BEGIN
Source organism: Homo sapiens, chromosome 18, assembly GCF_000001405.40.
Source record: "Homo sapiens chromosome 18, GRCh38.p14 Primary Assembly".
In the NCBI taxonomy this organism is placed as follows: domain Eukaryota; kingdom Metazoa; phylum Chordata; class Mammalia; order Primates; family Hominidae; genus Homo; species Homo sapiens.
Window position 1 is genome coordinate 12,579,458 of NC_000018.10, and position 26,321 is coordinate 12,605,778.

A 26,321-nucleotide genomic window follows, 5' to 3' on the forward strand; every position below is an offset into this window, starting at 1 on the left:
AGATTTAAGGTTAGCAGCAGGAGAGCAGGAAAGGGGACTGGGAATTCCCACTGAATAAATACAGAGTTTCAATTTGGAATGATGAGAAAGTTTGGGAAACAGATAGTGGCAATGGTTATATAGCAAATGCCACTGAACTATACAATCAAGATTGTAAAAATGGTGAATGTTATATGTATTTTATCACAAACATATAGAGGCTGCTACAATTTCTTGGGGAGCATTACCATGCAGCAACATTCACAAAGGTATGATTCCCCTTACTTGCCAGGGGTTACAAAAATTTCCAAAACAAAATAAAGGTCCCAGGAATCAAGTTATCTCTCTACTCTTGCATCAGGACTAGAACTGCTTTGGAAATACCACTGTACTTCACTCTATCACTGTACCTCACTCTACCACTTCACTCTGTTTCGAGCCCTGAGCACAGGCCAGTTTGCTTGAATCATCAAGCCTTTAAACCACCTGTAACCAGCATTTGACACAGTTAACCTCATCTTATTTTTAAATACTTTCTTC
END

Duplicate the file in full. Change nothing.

Source organism: Homo sapiens, chromosome 18, assembly GCF_000001405.40.
Source record: "Homo sapiens chromosome 18, GRCh38.p14 Primary Assembly".
In the NCBI taxonomy this organism is placed as follows: domain Eukaryota; kingdom Metazoa; phylum Chordata; class Mammalia; order Primates; family Hominidae; genus Homo; species Homo sapiens.
Window position 1 is genome coordinate 12,579,458 of NC_000018.10, and position 26,321 is coordinate 12,605,778.

A 26,321-nucleotide genomic window follows, 5' to 3' on the forward strand; every position below is an offset into this window, starting at 1 on the left:
AGATTTAAGGTTAGCAGCAGGAGAGCAGGAAAGGGGACTGGGAATTCCCACTGAATAAATACAGAGTTTCAATTTGGAATGATGAGAAAGTTTGGGAAACAGATAGTGGCAATGGTTATATAGCAAATGCCACTGAACTATACAATCAAGATTGTAAAAATGGTGAATGTTATATGTATTTTATCACAAACATATAGAGGCTGCTACAATTTCTTGGGGAGCATTACCATGCAGCAACATTCACAAAGGTATGATTCCCCTTACTTGCCAGGGGTTACAAAAATTTCCAAAACAAAATAAAGGTCCCAGGAATCAAGTTATCTCTCTACTCTTGCATCAGGACTAGAACTGCTTTGGAAATACCACTGTACTTCACTCTATCACTGTACCTCACTCTACCACTTCACTCTGTTTCGAGCCCTGAGCACAGGCCAGTTTGCTTGAATCATCAAGCCTTTAAACCACCTGTAACCAGCATTTGACACAGTTAACCTCATCTTATTTTTAAATACTTTCTTC